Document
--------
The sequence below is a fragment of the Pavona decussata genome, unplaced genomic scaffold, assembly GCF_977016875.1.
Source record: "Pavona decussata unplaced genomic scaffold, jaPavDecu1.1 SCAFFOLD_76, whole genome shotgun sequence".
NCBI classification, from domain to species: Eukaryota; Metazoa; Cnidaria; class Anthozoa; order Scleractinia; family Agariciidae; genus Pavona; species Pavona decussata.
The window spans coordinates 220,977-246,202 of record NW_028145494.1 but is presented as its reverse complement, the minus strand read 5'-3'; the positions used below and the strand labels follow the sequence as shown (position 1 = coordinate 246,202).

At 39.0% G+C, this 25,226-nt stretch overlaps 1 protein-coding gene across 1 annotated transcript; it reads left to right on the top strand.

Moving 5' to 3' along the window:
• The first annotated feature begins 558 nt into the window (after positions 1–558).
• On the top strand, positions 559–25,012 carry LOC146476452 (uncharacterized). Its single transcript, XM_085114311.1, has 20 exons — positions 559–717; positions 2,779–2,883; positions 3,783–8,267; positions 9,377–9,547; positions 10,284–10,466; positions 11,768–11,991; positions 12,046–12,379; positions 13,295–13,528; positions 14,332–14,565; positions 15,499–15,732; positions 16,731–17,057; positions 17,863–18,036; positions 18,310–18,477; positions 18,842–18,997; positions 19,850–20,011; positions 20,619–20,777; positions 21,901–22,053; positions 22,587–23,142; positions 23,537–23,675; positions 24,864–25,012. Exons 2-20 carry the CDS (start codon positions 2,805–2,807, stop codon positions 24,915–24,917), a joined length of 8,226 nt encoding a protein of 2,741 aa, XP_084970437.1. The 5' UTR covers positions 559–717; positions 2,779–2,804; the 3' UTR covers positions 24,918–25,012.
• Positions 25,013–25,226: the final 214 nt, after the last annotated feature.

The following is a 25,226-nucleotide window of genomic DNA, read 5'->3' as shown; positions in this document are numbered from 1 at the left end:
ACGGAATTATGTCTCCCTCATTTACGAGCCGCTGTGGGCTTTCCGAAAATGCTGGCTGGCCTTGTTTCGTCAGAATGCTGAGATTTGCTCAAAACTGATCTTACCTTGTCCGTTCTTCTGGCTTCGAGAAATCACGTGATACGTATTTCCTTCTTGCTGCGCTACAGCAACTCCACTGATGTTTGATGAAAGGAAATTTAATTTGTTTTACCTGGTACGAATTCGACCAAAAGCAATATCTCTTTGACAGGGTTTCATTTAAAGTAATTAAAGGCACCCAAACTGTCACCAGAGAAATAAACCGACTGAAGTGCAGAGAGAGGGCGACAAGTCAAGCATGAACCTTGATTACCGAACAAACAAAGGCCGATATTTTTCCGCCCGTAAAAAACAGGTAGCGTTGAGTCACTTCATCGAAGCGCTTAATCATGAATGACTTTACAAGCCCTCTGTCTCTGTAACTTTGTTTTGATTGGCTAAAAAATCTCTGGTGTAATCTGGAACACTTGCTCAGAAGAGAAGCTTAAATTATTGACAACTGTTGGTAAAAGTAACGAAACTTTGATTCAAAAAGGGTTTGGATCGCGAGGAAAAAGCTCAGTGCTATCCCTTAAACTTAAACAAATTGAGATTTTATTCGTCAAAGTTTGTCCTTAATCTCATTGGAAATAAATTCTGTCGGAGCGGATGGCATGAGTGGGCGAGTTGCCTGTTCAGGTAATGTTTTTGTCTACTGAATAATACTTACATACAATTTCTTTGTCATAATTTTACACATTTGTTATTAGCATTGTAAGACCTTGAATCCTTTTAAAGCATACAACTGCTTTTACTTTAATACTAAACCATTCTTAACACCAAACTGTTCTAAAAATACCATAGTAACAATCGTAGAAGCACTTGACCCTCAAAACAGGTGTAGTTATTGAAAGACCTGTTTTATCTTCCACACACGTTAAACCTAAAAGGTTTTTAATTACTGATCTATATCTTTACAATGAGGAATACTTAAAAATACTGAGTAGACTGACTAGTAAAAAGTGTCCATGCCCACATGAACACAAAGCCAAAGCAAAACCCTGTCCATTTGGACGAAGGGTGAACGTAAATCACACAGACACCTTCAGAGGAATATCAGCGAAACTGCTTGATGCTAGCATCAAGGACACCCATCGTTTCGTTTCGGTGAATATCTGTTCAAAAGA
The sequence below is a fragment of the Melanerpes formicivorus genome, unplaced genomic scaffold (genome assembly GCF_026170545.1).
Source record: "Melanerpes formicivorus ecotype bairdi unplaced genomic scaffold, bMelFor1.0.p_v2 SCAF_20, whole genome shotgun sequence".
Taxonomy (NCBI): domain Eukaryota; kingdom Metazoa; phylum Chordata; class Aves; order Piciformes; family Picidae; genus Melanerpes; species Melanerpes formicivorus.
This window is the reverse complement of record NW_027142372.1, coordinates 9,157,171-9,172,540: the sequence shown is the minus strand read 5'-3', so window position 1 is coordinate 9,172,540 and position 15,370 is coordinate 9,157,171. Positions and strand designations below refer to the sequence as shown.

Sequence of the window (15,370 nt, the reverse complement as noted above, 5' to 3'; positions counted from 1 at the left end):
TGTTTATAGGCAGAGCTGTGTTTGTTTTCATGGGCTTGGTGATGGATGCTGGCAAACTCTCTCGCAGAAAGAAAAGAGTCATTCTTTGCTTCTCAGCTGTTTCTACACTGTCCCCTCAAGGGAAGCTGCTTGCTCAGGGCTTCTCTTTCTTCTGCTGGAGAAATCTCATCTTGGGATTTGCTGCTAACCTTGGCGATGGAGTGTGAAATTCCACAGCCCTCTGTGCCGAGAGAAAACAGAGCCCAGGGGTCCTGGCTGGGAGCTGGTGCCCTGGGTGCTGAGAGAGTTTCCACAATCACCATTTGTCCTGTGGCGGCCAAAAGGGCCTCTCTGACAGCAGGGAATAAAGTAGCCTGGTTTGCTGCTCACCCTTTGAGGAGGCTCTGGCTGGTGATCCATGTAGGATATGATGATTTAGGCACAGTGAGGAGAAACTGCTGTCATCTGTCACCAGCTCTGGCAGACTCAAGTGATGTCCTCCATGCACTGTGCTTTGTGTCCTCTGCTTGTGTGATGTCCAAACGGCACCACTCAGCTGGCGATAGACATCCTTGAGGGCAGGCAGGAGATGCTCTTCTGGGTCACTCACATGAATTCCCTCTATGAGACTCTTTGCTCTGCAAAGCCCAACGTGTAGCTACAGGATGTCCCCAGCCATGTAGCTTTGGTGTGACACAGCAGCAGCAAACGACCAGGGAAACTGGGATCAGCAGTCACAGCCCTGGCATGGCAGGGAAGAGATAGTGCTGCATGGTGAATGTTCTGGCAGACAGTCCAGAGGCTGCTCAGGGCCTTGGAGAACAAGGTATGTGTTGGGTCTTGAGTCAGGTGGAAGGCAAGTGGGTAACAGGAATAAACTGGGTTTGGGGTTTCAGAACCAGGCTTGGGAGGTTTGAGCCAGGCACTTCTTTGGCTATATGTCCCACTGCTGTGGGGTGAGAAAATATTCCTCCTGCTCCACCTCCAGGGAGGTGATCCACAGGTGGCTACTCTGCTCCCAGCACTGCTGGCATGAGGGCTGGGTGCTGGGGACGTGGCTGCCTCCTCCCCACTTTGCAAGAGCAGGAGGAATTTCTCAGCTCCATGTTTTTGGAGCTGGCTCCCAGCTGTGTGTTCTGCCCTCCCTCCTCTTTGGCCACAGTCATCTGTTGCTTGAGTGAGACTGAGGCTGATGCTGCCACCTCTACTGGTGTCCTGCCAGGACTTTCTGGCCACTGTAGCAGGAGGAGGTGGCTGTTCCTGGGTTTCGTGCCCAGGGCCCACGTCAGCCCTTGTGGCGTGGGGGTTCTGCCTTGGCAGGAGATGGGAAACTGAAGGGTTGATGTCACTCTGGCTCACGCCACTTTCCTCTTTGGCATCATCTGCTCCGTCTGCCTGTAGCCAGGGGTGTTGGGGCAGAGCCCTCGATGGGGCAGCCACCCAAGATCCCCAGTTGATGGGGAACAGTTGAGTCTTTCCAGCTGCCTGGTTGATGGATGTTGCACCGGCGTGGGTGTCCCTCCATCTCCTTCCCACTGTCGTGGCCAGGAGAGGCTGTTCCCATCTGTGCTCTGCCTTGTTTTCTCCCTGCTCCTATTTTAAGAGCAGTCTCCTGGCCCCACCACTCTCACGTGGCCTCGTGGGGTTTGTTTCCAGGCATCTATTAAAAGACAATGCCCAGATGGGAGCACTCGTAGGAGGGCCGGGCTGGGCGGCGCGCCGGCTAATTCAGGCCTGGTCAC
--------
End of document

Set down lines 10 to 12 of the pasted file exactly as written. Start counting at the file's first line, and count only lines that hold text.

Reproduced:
The following is a 25,226-nucleotide window of genomic DNA, read 5'->3' as shown; positions in this document are numbered from 1 at the left end:
ACGGAATTATGTCTCCCTCATTTACGAGCCGCTGTGGGCTTTCCGAAAATGCTGGCTGGCCTTGTTTCGTCAGAATGCTGAGATTTGCTCAAAACTGATCTTACCTTGTCCGTTCTTCTGGCTTCGAGAAATCACGTGATACGTATTTCCTTCTTGCTGCGCTACAGCAACTCCACTGATGTTTGATGAAAGGAAATTTAATTTGTTTTACCTGGTACGAATTCGACCAAAAGCAATATCTCTTTGACAGGGTTTCATTTAAAGTAATTAAAGGCACCCAAACTGTCACCAGAGAAATAAACCGACTGAAGTGCAGAGAGAGGGCGACAAGTCAAGCATGAACCTTGATTACCGAACAAACAAAGGCCGATATTTTTCCGCCCGTAAAAAACAGGTAGCGTTGAGTCACTTCATCGAAGCGCTTAATCATGAATGACTTTACAAGCCCTCTGTCTCTGTAACTTTGTTTTGATTGGCTAAAAAATCTCTGGTGTAATCTGGAACACTTGCTCAGAAGAGAAGCTTAAATTATTGACAACTGTTGGTAAAAGTAACGAAACTTTGATTCAAAAAGGGTTTGGATCGCGAGGAAAAAGCTCAGTGCTATCCCTTAAACTTAAACAAATTGAGATTTTATTCGTCAAAGTTTGTCCTTAATCTCATTGGAAATAAATTCTGTCGGAGCGGATGGCATGAGTGGGCGAGTTGCCTGTTCAGGTAATGTTTTTGTCTACTGAATAATACTTACATACAATTTCTTTGTCATAATTTTACACATTTGTTATTAGCATTGTAAGACCTTGAATCCTTTTAAAGCATACAACTGCTTTTACTTTAATACTAAACCATTCTTAACACCAAACTGTTCTAAAAATACCATAGTAACAATCGTAGAAGCACTTGACCCTCAAAACAGGTGTAGTTATTGAAAGACCTGTTTTATCTTCCACACACGTTAAACCTAAAAGGTTTTTAATTACTGATCTATATCTTTACAATGAGGAATACTTAAAAATACTGAGTAGACTGACTAGTAAAAAGTGTCCATGCCCACATGAACACAAAGCCAAAGCAAAACCCTGTCCATTTGGACGAAGGGTGAACGTAAATCACACAGACACCTTCAGAGGAATATCAGCGAAACTGCTTGATGCTAGCATCAAGGACACCCATCGTTTCGTTTCGGTGAATATCTGTTCAAAAGA
The sequence below is a fragment of the Melanerpes formicivorus genome, unplaced genomic scaffold (genome assembly GCF_026170545.1).